So with the tools having advanced a little more, I was now looking to get some lemmings on screen. I was still unsure exactly how many Lemmings I might actually get running, so after getting that Lemming on screen, I needed to get some variables I could use.

Now, BBC Basic doesn’t do structures, just arrays, and storing things in one big old array would make access pretty annoying. Now you could offset inside the same array like this….

The problem with this, is that it’ll need to lookup LemData, then add on both index% and LemX% each time, and that’s a performance hit in an already slow BASIC interpreter.

So the best thing to do, is just have multiple arrays. As BASIC does lookup the array itself each time, using different one’s isn’t a performance hit, and since there is no cache, we don’t need to worry about cache misses. So what does that look like?

So as you can see, this is much nicer, and BASIC will run quicker too, so win win! Now that I have this, I need to make a basic processing loop. This is a pretty simple FOR/NEXT loop, with a check to see if the Lemming is active.

A reminder here of course, that it’s my pre-processing tools that are allowing goto “labels”, as otherwise I’d need to use line numbers here.

The next thing we need here, is a collision map – something for us to “fall” and “walk” on. Now I can’t use the raw bitmap data for the level, as not only are they in sprite/bitmap memory, and they take up way too much space. So another quick C# program, and I convert the 24bit image, into a single mono bitmap, this takes up far less memory and so we can load this into a simple 6400 byte array.

The only little trick here, is that I’ve not converted it “exactly” into a normal bitmap image. This is because when you read a byte of memory, you get 8 pixels to check, and you normally have to invert the 0 to 7 into a 7 to 0 value. Why is this? Well, because when we get a lemming X coordinate, we AND the lower 3 bits giving us X mod 8 (the remainder of a divide by 8) and that’s a 0 to 7 from the left hand side – as our origin is the top left of the screen. But the for a true bitmap, pixel 0 is actually a $80 which is bit 7, not bit 0.

So to stop having to do this, I simply flip those values, making $80 and $01, $40 becomes $02 and so on. This means I simply have to AND the X coord with 7, and then shift a bit up by that amount, then AND that with the mask. Though after doing all this and feeling very full of myself, I then had to use an array to look up the bit – instead of doing a shift as BBC BASIC doesn’t have that, I then noticed I could have just flipped that bit array instead. Oh well….

I write a simple collision lookup function that returns a 0 for no collision and not zero if it’s solid ground.

Next up, we need to actually process some Lemmings, dropping them out the entrance and then hitting the ground. Before we do that, lets talk about the basic Lemming walker rule. The collision pixel for a lemming, is the pixel under the feet, and the normal rule is the if there are up to 5 pixels above that pixel, then a lemming can climb that in a normal walk cycle, otherwise they’ll need to turn around.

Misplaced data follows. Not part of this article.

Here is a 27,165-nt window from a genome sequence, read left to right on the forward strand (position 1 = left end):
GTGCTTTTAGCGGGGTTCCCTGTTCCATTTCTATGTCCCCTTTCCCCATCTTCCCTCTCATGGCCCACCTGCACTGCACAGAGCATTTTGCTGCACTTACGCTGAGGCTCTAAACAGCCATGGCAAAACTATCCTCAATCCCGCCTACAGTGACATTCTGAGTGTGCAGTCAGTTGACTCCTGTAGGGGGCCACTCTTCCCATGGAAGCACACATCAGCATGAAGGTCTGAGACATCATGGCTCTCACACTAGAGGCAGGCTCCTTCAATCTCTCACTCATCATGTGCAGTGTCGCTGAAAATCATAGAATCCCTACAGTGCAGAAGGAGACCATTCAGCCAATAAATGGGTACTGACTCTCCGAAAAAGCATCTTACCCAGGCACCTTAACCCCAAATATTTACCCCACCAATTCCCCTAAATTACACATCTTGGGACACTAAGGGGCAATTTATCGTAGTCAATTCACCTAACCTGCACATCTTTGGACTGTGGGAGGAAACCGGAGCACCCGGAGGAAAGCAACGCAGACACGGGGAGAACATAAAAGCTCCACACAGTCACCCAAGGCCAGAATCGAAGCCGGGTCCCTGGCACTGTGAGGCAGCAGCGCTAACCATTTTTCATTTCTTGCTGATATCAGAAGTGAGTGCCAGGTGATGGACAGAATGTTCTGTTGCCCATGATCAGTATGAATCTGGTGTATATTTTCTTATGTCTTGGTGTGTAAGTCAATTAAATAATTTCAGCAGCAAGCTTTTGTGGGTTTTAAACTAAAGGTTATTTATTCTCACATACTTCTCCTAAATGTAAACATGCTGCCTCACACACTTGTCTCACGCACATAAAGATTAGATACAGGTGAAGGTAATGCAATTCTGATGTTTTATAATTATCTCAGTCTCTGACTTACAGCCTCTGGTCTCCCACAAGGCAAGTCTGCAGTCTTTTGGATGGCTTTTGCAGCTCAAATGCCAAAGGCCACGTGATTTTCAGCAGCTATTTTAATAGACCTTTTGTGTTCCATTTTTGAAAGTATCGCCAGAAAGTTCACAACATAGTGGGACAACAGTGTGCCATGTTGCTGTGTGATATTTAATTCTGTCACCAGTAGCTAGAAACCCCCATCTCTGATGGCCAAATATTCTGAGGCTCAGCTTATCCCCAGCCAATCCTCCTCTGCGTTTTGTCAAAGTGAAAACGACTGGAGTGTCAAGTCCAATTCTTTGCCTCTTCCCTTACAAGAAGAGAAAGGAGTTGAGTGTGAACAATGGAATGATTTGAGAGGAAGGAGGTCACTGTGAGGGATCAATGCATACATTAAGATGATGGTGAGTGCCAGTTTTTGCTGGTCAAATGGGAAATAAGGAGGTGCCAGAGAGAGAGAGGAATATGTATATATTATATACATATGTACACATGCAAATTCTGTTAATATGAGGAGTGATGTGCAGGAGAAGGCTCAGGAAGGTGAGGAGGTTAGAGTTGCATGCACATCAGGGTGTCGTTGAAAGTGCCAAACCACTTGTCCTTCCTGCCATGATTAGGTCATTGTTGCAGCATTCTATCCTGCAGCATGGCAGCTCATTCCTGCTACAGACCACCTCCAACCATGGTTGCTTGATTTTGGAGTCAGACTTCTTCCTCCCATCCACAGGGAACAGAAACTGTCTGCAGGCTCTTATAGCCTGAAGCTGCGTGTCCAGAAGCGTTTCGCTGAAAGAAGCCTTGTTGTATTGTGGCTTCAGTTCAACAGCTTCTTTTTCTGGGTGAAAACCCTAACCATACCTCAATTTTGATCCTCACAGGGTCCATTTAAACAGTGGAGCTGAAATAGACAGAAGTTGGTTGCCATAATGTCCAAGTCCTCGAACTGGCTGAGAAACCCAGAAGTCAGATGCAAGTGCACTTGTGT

If there are more than 4 pixels empty below, then the lemming will turn into a faller, and start falling. I’ve not bothered with fallers in this demo, it’ll just stay in a walker animation, but I could swap. If a faller falls more than a third of the screen – about 54 pixels, then they’ll splat. All other skills fall off this. You’ll turn into a floater after falling a few pixels, and you’ll turn into a climber if there are more than 5 pixels to mount.

So lets start the loop and then we do “climbing” first, as that lets us walk up single pixel diagonals,

Here you can see the start of the loop, and we read out the X and Y into local variables – so it’s quicker to access, and then we loop over the collision pixels counting “solid” ground pixels. As soon as we hit a zero, we abort the loop and can start looping downwards instead,

So, here you can see I check to see I check to see we found any “up” pixels, and if not, we enter the loop and look for “down” pixels.

But… what you’ll also notice is the use of a multi-line IF, something again BBC BASIC doesn’t do. So how does that work then? Well, back to my pre-processor….

I thought about this for a while, and I came up with a sneaky solution…. Because I already deal with GOTO labels in my pre-processor, I decided to replace the ENDIF‘s with an autogenerated GOTO label, and then add a GOTO at the end of the then. In order for that to work, I need to invert the IF condition, but this is pretty easy, and just involves putting a !([condition]) around the IF. So in the example above, we end up with if !(yd%=0) goto LABEL, and this works really well. At some point I’ll need to add an ELSE in there, but don’t need that for now…

Next we need to then move the Lemming left or right depending on the direction and add on the Y delta we’ve worked out – up or down…

Lastly, we need to actually animate the Lemming. Lemming animations are a little special, as they are tied directly to the sprite position. So we AND the X coordinate with 7, and that is the frame number we use. This helps let lemmings look planted onto the floor, and also helps keep lemmings clean on screen.

And this is the core of the Lemmings processing loop, a basic walker is pretty simple, and under BASIC we can get 20 lemmings walking. That’s actually pretty impressive, as the original Lemmings on the Spectrum only had 20 lemmings, and it was in assembler, not BASIC, and that just shows how fast this little machine is – and how much you can do with BASIC on it.

You can find all this source, and my tools up on my GITHUB: